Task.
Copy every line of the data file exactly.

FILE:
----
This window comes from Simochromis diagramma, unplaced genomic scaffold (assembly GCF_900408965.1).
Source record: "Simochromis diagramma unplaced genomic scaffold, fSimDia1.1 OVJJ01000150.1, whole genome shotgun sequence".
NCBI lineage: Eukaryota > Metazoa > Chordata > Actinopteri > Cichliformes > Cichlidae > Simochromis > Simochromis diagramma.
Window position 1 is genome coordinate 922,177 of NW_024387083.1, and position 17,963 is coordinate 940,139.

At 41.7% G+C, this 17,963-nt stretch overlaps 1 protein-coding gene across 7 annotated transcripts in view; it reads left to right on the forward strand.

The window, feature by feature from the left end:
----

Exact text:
This window comes from Simochromis diagramma, unplaced genomic scaffold (assembly GCF_900408965.1).
Source record: "Simochromis diagramma unplaced genomic scaffold, fSimDia1.1 OVJJ01000150.1, whole genome shotgun sequence".
NCBI lineage: Eukaryota > Metazoa > Chordata > Actinopteri > Cichliformes > Cichlidae > Simochromis > Simochromis diagramma.
Window position 1 is genome coordinate 922,177 of NW_024387083.1, and position 17,963 is coordinate 940,139.

At 41.7% G+C, this 17,963-nt stretch overlaps 1 protein-coding gene across 7 annotated transcripts in view; it reads left to right on the forward strand.

The window, feature by feature from the left end: